The Cape Town programme is just getting underway, but there is evidence from Barclays’ previous programmes elsewhere that it is serious about partnering with startups. Almost 30 have already signed agreements with the bank, while 10 of the 11 startups in its New York cohort have signed partnerships.
White said by partnering with startups rather than building solutions in-house Barclays was becoming much more efficient.
“It allows us to move at a pace where we’re creating in a way we’ve never done before,” he said.
This idea that startups can execute more quickly and efficiently is shared by Sanjeev Orie, chief executive officer (CEO) of Business Value Adds at South Africa’s First National Bank (FNB). FNB is a financial backer of Western Cape startup support organisation Silicon Cape, wile the bank’s Vumela Enterprise Development fund takes equity stakes in businesses that offer job creation and growth opportunities.
“Startup companies in general, regardless of their industry or service sector, are more lithe and able to target smaller niche types or segments that incumbents may not necessarily find profitable enough to warrant an offering,” Orie said.
“Because of their agility and leanness, startups are also able to scale off significantly lower cost bases, thereby altering the business case perspective that an incumbent would generally view a solution from.”
As a result, he said, startup solutions give larger incumbents something to consider, and in really innovative examples, potentially disrupt an industry.
“The slew of asset light business models that are able to scale quickly, seamlessly and cost effectively is a very good example of this change in the business case perspective and dynamics,” Orie said, naming Airbnb and Uber as examples.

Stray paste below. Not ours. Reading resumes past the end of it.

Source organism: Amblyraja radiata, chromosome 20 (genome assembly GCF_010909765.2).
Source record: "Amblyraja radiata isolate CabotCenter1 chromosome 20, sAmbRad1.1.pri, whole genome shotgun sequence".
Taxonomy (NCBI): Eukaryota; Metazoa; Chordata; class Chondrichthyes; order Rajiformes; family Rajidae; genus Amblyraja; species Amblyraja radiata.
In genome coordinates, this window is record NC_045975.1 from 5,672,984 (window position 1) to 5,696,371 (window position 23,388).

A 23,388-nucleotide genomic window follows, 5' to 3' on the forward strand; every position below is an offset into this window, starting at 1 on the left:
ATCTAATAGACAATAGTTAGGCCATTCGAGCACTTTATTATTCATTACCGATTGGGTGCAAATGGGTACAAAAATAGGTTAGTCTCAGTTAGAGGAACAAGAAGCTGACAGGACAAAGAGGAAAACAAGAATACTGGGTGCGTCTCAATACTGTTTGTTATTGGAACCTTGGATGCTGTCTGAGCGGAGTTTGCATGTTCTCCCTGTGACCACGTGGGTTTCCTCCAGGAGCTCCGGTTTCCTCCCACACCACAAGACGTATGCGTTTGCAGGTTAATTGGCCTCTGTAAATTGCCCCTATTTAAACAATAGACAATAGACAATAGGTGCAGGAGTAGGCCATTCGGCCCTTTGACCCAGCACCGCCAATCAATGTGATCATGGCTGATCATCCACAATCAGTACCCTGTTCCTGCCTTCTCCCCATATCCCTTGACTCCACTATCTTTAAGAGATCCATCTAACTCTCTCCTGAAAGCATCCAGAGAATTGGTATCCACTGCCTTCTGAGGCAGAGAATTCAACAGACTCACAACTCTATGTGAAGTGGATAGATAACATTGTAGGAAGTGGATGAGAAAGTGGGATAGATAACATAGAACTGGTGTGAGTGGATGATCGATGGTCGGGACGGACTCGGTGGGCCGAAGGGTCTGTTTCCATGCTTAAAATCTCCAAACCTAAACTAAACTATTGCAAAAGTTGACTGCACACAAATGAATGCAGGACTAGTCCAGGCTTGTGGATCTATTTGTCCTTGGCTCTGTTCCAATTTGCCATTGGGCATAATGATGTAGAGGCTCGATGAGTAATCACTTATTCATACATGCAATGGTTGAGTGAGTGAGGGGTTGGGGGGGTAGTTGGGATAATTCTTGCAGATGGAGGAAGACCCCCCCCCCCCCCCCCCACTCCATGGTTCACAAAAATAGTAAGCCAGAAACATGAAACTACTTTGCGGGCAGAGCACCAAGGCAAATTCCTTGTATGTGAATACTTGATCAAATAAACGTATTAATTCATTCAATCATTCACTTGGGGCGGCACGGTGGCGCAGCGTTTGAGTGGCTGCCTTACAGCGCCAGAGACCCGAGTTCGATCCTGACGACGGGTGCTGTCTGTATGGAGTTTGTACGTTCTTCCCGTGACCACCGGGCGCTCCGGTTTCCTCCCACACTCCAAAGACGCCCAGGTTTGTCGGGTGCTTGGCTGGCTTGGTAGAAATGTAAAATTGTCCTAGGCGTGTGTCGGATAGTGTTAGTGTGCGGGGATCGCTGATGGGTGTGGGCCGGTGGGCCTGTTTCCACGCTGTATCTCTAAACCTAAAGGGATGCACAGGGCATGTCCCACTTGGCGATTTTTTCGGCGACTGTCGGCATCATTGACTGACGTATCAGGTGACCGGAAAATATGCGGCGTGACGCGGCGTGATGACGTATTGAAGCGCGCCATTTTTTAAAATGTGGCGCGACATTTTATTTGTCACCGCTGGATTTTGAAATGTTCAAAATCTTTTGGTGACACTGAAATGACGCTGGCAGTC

The combination of startup innovation and bank resources could be a potent one, he said.
“Techpreneurs usually pitch to investors for funding so that they can actually start a business and then build their killer app. Their biggest asset is their brains. They usually don’t have all the resources to make it happen, like infrastructure, data, skills and partners. Large banks already have plenty of these assets, we are always looking for ways to use them even better and we need innovative brains as well.”
Orie said it was very exciting to be part of the growth in the innovation landscape, not just in fintech but in other sectors as well.
“As access to broadband and cellular telephony increases across the country and continent, this innovation will continue to grow and the types of business models that will arise, will be targeted at specific African and South African problems,” he said.
“Currently, fintech innovation has focused on higher LSMs, but this will start to change as the business models evolve. South African employment opportunities need to be targeted at lower skills levels – given how unemployment impacts our people – and this change will come in time.”
Traditional banks in South Africa, however, have not necessarily been left behind by startups, but must ensure that they do not in the future.
“South African companies punch well above their weight, especially when viewed in the context of the number of successful South African companies that have been able to enter into international markets and leverage their innovations across the world. The key is the ability to respond to innovation, especially disruptive innovation,” Orie said.
“The past has shown that incumbent companies are very rarely able to transition to a new disruptive technology, for example Kodak when digital photography started its impact, more so because of a lack of willingness to follow the disruptive model than anything else. Many of the innovations being launched now could have the same impact if incumbents fail to recognise the disruption and act accordingly.”